DADE CITY — The good news for Dade City residents is that a stormwater project to combat downtown flooding problems s moving forward.
The bad news is that the company hired to build the project pulled out, and the city will have to spend $300,000 more than anticipated.
The revelation prompted Mayor Camille Hernandez to admonish the city staff during a Dade City Commission meeting Tuesday. The cost overrun on the project, which is funded largely by state dollars, makes city officials “look like fools” when they are lobbying legislators for aid.
“When I first read this, I got sick to my stomach,” Hernandez said.
Design planning for the project dates back to 2011, and it is aimed at combating regular flooding in Dade City’s downtown, where even small rain events send water running through the streets.
Plans to build a storm-water conveyance system and expand a city-owned pond downtown garnered $1.8 million in funding from the Florida Department of Environmental Protection and $125,000 from the Florida Department of Transportation. This year’s Dade City budget also included $104,000 for the project from its utility fund.
With a little more than $2 million available for construction, the city received a low bid from Wauchula-based Cobb Site Development of just under $1.8 million in January. The commission awarded the job to Cobb.
Problems arose after the sealed bids of other companies became public and were substantially higher than Cobb’s bid. Cobb conducted an internal review and found that it had “missed several key items related to the construction of the storm-water pond, as well as some ancillary items that are involved in that scope of work,” Cobb CEO Clay Cobb wrote in a letter to the city asking that they disqualify the bid.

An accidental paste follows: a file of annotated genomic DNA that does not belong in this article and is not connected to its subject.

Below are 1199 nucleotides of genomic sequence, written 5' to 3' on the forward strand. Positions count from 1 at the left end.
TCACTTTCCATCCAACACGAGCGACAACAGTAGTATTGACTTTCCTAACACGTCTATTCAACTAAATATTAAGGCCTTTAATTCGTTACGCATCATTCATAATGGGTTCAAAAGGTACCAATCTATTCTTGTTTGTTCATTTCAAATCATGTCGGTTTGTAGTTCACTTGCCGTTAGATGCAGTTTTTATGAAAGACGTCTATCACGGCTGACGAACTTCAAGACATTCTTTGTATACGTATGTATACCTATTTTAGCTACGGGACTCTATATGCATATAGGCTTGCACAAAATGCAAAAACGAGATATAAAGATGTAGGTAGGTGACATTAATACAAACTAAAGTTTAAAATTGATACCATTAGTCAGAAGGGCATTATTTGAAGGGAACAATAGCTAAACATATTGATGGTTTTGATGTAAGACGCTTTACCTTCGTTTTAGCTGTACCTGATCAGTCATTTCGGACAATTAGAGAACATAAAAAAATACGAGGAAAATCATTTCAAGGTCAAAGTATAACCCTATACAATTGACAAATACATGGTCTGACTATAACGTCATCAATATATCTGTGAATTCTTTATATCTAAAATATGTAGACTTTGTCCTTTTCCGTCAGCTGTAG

“At Cobb Site Development, we take pride in our estimating team and do not take errors like this lightly,” Cobb wrote. “Please note that these were honest mistakes, and we will ensure that we make the proper changes to mitigate these errors in the future.”
The commission granted Cobb’s request for disqualification, and accepted the next-lowest bid from Kamminga & Roodvoets. It came in at about $2.3 million, leaving the city to find $300,000 more than expected.
With state funding in the pipeline and ongoing flooding concerns, Commissioner Nicole Deese Newlon said she believed the only option was to move forward with the Kamminga bid. The commission voted unanimously with her.
The vote also directed the staff to find $300,000 from city coffers.
Newlon called on staff members to more efficiently move projects forward, because inactivity while construction costs swell is problematic.
“It’s not only costing us money, it’s costing us credibility,” she said.